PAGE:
250

This question already has an answer here:

I'm trying to check if a file exists, but with a wildcard. Here is my example:

if [ -f "xorg-x11-fonts*" ]; then
    printf "BLAH"
fi

I have also tried it without the double quotes.

marked as duplicate by John Kugelman shell May 31 '18 at 8:31

This question has been asked before and already has an answer. If those answers do not fully address your question, please ask a new question.

  • 17
    Two bugs with your code: (1) The asterisk has to be outside the double quotes (a quoted asterisk loses it special wildcard meaning), and (2) if multiple files match the pattern, multiple arguments will be passed to the [ command, most likely causing [ to exit with an error and therefore be interpreted as no files matching. – Richard Hansen Jun 17 '11 at 6:31

21 Answers 21

373

The simplest should be to rely on ls return value (it returns non-zero when the files do not exist):

if ls /path/to/your/files* 1> /dev/null 2>&1; then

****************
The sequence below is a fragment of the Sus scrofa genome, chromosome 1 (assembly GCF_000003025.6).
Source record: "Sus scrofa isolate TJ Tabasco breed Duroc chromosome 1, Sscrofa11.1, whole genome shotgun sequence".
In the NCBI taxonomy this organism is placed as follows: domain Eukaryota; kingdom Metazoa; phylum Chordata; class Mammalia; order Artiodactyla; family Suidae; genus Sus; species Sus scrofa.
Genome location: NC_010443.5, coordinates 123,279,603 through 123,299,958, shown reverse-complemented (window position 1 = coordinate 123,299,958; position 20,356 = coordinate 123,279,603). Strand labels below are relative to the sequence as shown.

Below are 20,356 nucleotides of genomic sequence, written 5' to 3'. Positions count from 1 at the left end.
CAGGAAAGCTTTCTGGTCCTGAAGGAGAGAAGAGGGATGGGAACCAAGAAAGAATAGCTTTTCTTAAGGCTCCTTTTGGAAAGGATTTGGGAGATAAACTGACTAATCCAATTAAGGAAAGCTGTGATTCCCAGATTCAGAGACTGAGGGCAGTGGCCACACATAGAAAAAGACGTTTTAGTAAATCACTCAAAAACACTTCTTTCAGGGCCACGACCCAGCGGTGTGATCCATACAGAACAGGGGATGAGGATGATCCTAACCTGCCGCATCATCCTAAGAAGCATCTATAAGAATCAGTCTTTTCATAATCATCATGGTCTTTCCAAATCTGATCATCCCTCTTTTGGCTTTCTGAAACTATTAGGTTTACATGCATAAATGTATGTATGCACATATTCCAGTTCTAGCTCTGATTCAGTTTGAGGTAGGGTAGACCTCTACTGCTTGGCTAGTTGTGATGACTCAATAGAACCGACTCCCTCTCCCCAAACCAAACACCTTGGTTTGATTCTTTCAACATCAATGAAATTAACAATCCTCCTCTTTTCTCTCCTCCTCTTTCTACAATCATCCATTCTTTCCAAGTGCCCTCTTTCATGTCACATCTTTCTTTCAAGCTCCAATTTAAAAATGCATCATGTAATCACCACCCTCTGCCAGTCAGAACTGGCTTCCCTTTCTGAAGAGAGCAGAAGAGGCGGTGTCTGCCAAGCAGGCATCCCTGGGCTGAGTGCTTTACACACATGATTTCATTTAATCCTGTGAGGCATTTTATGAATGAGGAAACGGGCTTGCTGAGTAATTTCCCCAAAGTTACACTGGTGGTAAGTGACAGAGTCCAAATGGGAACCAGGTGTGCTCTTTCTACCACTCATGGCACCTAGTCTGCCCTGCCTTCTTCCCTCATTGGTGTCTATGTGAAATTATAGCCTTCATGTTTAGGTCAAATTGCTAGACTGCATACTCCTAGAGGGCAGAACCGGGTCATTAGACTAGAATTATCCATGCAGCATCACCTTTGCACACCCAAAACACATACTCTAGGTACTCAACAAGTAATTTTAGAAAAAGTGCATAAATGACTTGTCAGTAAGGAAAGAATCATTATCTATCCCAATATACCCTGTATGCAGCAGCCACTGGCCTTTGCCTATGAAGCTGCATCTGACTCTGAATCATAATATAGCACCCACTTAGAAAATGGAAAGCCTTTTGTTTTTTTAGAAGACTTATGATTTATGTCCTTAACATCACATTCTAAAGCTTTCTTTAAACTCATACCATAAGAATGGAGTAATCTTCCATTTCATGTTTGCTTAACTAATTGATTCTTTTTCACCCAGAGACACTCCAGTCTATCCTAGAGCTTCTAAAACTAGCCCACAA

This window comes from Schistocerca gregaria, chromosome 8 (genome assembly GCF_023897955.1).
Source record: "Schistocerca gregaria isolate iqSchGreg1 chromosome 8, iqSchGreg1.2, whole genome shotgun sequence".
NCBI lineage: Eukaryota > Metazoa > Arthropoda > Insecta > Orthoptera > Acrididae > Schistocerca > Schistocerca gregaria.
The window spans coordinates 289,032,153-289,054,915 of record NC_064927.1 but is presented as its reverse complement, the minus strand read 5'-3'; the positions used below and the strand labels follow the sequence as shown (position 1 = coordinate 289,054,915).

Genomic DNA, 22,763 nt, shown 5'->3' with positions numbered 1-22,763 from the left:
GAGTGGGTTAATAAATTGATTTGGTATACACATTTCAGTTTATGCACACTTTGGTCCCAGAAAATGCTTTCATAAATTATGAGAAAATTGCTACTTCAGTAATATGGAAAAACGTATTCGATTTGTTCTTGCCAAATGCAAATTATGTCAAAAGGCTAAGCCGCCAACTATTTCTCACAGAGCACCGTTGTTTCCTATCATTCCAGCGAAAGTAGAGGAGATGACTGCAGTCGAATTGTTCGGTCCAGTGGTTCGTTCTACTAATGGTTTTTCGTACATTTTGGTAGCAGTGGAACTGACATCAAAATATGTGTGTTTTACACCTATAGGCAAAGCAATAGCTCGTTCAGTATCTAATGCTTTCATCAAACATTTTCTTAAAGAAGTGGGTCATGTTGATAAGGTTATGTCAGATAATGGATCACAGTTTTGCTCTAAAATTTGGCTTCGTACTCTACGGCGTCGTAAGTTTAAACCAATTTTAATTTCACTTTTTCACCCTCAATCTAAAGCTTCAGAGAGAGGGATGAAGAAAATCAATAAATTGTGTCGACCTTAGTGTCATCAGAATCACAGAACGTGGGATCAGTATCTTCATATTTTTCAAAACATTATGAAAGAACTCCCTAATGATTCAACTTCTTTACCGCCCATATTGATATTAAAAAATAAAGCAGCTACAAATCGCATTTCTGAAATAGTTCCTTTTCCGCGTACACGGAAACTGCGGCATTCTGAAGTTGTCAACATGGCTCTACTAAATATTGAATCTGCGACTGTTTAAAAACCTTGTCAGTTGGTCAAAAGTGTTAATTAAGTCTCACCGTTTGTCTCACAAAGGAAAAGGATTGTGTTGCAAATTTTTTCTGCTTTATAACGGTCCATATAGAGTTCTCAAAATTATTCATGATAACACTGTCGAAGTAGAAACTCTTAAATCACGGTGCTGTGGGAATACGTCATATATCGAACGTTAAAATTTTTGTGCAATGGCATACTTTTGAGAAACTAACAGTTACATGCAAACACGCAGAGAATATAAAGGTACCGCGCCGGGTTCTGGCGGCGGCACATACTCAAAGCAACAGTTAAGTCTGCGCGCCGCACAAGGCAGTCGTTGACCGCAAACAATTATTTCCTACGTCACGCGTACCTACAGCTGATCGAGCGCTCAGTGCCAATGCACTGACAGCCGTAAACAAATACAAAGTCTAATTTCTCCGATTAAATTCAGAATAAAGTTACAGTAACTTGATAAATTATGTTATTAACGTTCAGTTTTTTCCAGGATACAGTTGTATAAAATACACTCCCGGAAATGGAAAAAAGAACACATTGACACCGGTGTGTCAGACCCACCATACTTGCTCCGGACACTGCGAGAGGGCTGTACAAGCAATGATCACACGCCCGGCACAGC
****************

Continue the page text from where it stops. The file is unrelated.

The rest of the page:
echo "files do exist"
else
    echo "files do not exist"
fi

I redirected the ls output to make it completely silent.


EDIT: Since this answer has got a bit of attention (and very useful critic remarks as comments), here is an optimization that also relies on glob expansion, but avoids the use of ls:

for f in /path/to/your/files*; do

    ## Check if the glob gets expanded to existing files.
    ## If not, f here will be exactly the pattern above
    ## and the exists test will evaluate to false.
    [ -e "$f" ] && echo "files do exist" || echo "files do not exist"

    ## This is all we needed to know, so we can break after the first iteration
    break
done

This is very similar to @grok12's answer, but it avoids the unnecessary iteration through the whole list.

  • 7
    A word of warning: In the Debian Almquist Shell (dash) — installed at /bin/sh in Debian and Ubuntu — &> seems to discard the exit code and that breaks this solution. A workaround is to redirect with > /dev/null 2>&1 instead. – qerub Nov 20 '11 at 18:42